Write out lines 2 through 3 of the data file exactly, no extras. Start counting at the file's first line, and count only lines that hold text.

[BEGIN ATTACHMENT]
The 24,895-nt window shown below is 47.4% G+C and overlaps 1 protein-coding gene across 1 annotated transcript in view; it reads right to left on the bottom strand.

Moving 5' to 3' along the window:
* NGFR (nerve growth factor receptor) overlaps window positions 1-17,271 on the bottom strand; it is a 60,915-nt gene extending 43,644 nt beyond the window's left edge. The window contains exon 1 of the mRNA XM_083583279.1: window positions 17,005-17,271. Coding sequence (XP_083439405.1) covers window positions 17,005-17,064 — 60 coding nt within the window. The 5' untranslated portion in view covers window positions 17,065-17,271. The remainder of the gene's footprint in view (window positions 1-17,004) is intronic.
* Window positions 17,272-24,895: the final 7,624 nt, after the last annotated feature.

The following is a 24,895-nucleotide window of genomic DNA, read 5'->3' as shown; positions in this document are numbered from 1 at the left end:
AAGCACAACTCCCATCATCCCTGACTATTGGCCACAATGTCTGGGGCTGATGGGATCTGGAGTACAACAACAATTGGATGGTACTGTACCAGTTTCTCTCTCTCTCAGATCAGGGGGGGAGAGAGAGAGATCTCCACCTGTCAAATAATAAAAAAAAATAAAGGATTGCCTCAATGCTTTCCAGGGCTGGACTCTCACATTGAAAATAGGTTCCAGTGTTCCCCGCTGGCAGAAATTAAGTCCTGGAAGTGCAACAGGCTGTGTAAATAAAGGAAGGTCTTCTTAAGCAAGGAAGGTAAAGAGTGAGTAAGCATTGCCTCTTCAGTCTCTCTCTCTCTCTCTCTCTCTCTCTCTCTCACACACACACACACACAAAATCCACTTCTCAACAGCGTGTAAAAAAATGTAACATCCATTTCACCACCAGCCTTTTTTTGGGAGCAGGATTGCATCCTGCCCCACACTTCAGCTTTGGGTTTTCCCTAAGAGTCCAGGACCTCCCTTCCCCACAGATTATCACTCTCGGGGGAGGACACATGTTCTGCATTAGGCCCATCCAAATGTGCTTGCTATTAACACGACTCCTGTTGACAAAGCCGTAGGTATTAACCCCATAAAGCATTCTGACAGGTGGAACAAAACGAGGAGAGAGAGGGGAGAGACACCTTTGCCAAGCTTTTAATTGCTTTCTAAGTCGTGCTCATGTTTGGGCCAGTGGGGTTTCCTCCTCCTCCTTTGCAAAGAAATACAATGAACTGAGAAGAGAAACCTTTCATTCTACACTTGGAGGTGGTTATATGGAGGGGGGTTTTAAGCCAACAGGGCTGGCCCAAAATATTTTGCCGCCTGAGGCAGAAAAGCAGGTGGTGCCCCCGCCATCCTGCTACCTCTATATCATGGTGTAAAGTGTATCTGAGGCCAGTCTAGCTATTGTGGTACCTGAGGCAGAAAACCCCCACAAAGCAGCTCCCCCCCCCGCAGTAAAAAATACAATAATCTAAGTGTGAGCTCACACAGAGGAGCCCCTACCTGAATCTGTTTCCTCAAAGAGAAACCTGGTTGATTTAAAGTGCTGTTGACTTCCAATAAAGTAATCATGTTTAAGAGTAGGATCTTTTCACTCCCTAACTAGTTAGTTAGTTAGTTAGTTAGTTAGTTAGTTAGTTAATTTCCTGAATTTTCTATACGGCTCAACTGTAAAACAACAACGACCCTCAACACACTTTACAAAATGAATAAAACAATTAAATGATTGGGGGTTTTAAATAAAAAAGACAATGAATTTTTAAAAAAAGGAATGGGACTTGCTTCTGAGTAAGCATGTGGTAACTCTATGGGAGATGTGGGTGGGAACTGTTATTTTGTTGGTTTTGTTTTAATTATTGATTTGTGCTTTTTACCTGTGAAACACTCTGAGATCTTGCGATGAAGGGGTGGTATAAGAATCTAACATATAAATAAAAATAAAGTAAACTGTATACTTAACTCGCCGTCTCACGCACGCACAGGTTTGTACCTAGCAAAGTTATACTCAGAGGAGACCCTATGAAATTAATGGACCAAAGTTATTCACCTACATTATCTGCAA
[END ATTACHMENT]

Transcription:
Moving 5' to 3' along the window:
* NGFR (nerve growth factor receptor) overlaps window positions 1-17,271 on the bottom strand; it is a 60,915-nt gene extending 43,644 nt beyond the window's left edge. The window contains exon 1 of the mRNA XM_083583279.1: window positions 17,005-17,271. Coding sequence (XP_083439405.1) covers window positions 17,005-17,064 — 60 coding nt within the window. The 5' untranslated portion in view covers window positions 17,065-17,271. The remainder of the gene's footprint in view (window positions 1-17,004) is intronic.